Catch up on stories from the past week (and beyond) at the Slashdot story archive


Forgot your password?
DEAL: For $25 - Add A Second Phone Number To Your Smartphone for life! Use promo code SLASHDOT25. Also, Slashdot's Facebook page has a chat bot now. Message it for stories and more. Check out the new SourceForge HTML5 internet speed test! ×

Comment Re:Finally, I can switch to Gnome! (Score 1) 90

The Windows 10 UI would be fine if the latency issues could be fixed (it shouldn't take between two and ten seconds for the notifications area (always) or start menu (often) to appear): the real issues with Windows 10 are the privacy invasion crap and the underlying operating system.

I'd like to see a real effort to build a modern 2-in-1 desktop for GNU/Linux, perhaps using Cinnamon as a starting point. It just takes someone who knows what they're doing, and wasn't born three days ago, completely unaware of what's been done in the past, what worked, and what didn't.

Submission + - Quicken Bill Pay is No Longer Safe to Use ( 1

Bruce Perens writes: I don't usually make security calls, but when a company makes egregious and really clueless security mistakes, it's often the case that the only way to attract their attention and get the issue fixed is to publicize it. This one is with Quicken Bill Pay, a product of Metavante (not Intuit). It's from personal observation rather than an expert witness case, and the company has been unresponsive through their customer support channel.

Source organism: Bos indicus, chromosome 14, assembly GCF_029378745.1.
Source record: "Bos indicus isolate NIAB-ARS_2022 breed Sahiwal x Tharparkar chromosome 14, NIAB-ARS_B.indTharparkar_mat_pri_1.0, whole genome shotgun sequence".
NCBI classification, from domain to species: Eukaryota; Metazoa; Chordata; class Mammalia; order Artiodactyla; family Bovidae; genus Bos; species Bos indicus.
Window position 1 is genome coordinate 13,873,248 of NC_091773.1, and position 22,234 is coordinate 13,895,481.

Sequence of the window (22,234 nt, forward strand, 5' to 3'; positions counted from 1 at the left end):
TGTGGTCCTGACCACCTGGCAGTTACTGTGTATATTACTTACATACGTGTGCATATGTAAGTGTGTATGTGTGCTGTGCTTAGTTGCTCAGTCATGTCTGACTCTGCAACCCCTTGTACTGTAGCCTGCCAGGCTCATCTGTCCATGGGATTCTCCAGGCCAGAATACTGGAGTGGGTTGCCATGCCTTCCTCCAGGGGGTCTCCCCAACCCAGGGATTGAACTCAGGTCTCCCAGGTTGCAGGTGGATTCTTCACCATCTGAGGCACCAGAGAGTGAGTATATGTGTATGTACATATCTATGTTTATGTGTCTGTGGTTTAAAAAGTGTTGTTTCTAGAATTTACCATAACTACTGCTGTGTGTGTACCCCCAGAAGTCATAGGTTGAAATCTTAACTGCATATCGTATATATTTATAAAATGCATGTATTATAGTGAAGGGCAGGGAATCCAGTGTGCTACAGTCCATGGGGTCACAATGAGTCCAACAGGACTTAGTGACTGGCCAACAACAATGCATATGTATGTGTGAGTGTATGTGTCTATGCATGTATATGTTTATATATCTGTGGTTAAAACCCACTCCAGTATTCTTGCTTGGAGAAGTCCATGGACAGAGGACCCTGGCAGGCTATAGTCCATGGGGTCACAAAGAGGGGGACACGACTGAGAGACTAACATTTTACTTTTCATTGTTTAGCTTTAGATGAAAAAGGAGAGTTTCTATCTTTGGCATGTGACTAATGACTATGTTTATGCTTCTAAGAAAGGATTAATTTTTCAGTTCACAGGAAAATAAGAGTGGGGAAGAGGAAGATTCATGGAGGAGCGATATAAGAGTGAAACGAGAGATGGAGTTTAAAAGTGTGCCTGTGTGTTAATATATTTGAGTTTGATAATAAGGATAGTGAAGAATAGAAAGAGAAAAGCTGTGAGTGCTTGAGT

Comment Re:In Other Words (Score 2) 378

The counter point, for me, is that's a very complicated way to produce the universe we actually live in. What is the purpose of the simulation? Is it to be similar to Conway's "Life", in which case why build something so convoluted, and why cheat as apparently the programmer did with 2 and 3?

If not, if the aim was to create sentient beings (well, me at least, I can't speak for you idiots), then, again, why create a system that requires fourteen billion years to actually produce them, with them being around for a mere 50,000, and each having a life span of (almost always) less than 100 years?

And if you're about to argue the universe was created ten seconds ago, well, no, because there's apparently information in it covering about fourteen billion years. To ensure the system is stable, the logic and current state has to fit that fourteen billion years AND has to be stable right now. One off-by-one error and the Earth will go spiralling into space, or get sucked into the Sun, or just disintegrate, or turn into a black hole for a split second, or...

I can explain why John Carmack created a number of "virtual reality" (Doom and onwards) games, but he didn't create some overly complex physics model, just the bare minimum to work for the observer. Our universal engineer, however, appears to have created this enormously convoluted system for no apparent reason. I'm not seeing the reason to assume intelligence when a more likely reason for the things you note is that our universe is more complex than you want to believe it is.

Comment Re:Make my words (Score 3, Insightful) 128

Slashdot did something similar in the early 2000s, and survived. That's why you have "Friends and foes", not a personal blocklist, which would be more useful.